Most of us are totally hooked on e-mail. We couldn’t imagine life without it. If my Outlook isn’t flashing a preview of my latest e-mail, my iPhone is buzzing.
I came across a really interesting article on e-mail titled, “E-mail’s Dark Side: 10 Psychology Studies.” Some interesting findings include:
You check more than you think. According to this study, participants claim to check their e-mails, on average, once an hour. “However, when the researchers spied on them, it turned out they checked their e-mail every five minutes.” I don’t know that I’m checking it that frequently but it’s certainly more than once an hour.
E-mail eats a quarter of the working day. Researchers found that “this is because people are not just using e-mail to communicate, they are also using it as a way of tracking tasks.” I guess I fall in that camp: Every day I create a task list for myself in Outlook and check it throughout the day to monitor if I’m on track.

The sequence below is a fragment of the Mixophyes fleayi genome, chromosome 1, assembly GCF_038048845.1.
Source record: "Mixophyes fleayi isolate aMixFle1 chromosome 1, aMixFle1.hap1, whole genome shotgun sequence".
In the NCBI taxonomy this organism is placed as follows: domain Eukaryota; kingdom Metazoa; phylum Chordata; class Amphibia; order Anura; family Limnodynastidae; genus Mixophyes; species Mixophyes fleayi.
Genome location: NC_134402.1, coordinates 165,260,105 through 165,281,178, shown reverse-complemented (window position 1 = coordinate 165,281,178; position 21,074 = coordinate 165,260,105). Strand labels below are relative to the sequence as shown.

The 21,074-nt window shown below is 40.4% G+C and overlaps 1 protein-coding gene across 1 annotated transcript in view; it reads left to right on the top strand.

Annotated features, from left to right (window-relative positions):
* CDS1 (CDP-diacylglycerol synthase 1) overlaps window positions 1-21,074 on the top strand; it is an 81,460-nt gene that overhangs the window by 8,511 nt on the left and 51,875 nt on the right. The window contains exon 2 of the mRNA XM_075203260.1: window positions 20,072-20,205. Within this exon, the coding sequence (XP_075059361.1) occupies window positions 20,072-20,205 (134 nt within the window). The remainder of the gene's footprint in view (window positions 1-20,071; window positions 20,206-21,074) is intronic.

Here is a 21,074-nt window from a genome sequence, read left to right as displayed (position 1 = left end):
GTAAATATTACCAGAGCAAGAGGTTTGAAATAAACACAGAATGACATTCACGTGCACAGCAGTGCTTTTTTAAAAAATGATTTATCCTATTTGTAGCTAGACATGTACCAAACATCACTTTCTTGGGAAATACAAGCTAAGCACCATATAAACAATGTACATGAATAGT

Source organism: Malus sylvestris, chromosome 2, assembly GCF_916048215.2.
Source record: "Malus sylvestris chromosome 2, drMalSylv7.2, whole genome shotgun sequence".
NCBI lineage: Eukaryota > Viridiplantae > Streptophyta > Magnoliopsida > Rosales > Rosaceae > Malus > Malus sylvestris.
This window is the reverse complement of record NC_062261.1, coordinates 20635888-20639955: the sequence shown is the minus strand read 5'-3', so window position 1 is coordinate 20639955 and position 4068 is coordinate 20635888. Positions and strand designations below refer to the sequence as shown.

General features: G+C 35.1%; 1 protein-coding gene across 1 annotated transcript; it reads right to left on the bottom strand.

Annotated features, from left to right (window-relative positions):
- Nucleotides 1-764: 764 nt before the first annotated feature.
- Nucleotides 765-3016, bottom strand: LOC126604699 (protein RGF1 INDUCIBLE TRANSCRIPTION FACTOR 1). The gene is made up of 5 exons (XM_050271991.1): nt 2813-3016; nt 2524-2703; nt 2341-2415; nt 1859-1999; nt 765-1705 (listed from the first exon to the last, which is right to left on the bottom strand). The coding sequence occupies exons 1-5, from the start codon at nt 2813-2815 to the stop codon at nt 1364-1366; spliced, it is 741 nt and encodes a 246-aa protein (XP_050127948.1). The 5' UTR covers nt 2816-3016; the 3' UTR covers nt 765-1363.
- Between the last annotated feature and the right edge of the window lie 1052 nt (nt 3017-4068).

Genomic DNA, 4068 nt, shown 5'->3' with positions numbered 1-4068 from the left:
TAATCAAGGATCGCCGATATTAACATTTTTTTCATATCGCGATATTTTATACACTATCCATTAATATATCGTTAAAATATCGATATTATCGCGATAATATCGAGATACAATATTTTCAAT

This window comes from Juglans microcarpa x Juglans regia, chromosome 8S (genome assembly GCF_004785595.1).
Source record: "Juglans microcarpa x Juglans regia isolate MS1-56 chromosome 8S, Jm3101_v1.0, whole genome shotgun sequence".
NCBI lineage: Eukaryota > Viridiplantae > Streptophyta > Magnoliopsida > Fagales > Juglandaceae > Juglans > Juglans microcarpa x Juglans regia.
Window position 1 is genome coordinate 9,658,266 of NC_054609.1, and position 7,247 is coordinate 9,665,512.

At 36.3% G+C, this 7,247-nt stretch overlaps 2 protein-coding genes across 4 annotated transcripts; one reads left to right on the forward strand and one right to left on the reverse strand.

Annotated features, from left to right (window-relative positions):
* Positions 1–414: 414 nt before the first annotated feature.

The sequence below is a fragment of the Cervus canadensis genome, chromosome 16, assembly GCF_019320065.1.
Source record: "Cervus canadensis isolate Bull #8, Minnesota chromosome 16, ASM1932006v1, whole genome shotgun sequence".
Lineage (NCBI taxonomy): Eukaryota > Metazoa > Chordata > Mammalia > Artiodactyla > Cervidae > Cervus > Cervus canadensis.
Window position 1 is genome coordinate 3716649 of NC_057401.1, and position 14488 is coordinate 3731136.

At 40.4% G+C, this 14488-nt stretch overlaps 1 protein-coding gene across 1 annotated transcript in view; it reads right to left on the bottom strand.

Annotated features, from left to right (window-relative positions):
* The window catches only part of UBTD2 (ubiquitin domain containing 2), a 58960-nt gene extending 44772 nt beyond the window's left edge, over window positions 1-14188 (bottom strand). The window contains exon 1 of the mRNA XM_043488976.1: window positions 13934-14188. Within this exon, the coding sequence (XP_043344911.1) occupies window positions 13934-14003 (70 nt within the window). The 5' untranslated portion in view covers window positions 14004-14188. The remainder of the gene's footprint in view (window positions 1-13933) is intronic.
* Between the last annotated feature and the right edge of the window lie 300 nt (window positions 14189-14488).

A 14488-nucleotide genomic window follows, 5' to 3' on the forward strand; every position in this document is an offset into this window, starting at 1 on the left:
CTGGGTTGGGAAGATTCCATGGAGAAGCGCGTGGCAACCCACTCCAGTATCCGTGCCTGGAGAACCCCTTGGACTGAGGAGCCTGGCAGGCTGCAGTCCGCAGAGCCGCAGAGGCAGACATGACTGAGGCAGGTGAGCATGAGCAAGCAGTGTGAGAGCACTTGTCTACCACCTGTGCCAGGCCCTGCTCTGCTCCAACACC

It takes 64 seconds to recover from an e-mail. Participants took about a minute to recover their train of thought after an interruption.
Low rapport when using e-mail. My boss complains that no one uses the phone anymore. She has a point. Researchers found that “even a single telephone call can create enough good feeling between the parties to bridge the rapport gap.”
Here’s one of my pet peeves—delivering sensitive news by e-mail. Occasionally, a colleague decides to deliver unpleasant news that could be upsetting using e-mail. To make matters worse, they “cc” a bunch of people on the e-mail. Is it too much to ask to deliver the information in person in a somewhat sensitive way? On a related note, one of the studies notes that “people tend to be more negative in e-mail.”
Check out the study (external link).